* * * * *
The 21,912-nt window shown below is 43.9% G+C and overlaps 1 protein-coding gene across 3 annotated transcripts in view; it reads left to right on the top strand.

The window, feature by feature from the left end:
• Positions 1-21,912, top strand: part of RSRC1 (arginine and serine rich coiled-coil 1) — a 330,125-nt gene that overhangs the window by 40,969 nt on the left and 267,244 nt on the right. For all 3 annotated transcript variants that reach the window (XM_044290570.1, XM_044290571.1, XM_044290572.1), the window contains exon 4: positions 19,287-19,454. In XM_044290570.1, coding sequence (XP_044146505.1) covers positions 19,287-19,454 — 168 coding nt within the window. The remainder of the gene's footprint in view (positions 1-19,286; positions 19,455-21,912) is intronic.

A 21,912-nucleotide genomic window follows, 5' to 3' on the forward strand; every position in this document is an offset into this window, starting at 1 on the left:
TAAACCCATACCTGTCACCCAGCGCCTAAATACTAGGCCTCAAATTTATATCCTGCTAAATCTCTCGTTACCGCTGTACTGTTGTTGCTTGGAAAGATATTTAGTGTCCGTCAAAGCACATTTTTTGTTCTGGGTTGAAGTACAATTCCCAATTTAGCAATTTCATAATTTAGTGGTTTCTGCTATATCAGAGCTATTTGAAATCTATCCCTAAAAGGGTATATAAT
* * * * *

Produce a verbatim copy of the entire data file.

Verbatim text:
The 21,912-nt window shown below is 43.9% G+C and overlaps 1 protein-coding gene across 3 annotated transcripts in view; it reads left to right on the top strand.

The window, feature by feature from the left end:
• Positions 1-21,912, top strand: part of RSRC1 (arginine and serine rich coiled-coil 1) — a 330,125-nt gene that overhangs the window by 40,969 nt on the left and 267,244 nt on the right. For all 3 annotated transcript variants that reach the window (XM_044290570.1, XM_044290571.1, XM_044290572.1), the window contains exon 4: positions 19,287-19,454. In XM_044290570.1, coding sequence (XP_044146505.1) covers positions 19,287-19,454 — 168 coding nt within the window. The remainder of the gene's footprint in view (positions 1-19,286; positions 19,455-21,912) is intronic.

A 21,912-nucleotide genomic window follows, 5' to 3' on the forward strand; every position in this document is an offset into this window, starting at 1 on the left:
TAAACCCATACCTGTCACCCAGCGCCTAAATACTAGGCCTCAAATTTATATCCTGCTAAATCTCTCGTTACCGCTGTACTGTTGTTGCTTGGAAAGATATTTAGTGTCCGTCAAAGCACATTTTTTGTTCTGGGTTGAAGTACAATTCCCAATTTAGCAATTTCATAATTTAGTGGTTTCTGCTATATCAGAGCTATTTGAAATCTATCCCTAAAAGGGTATATAAT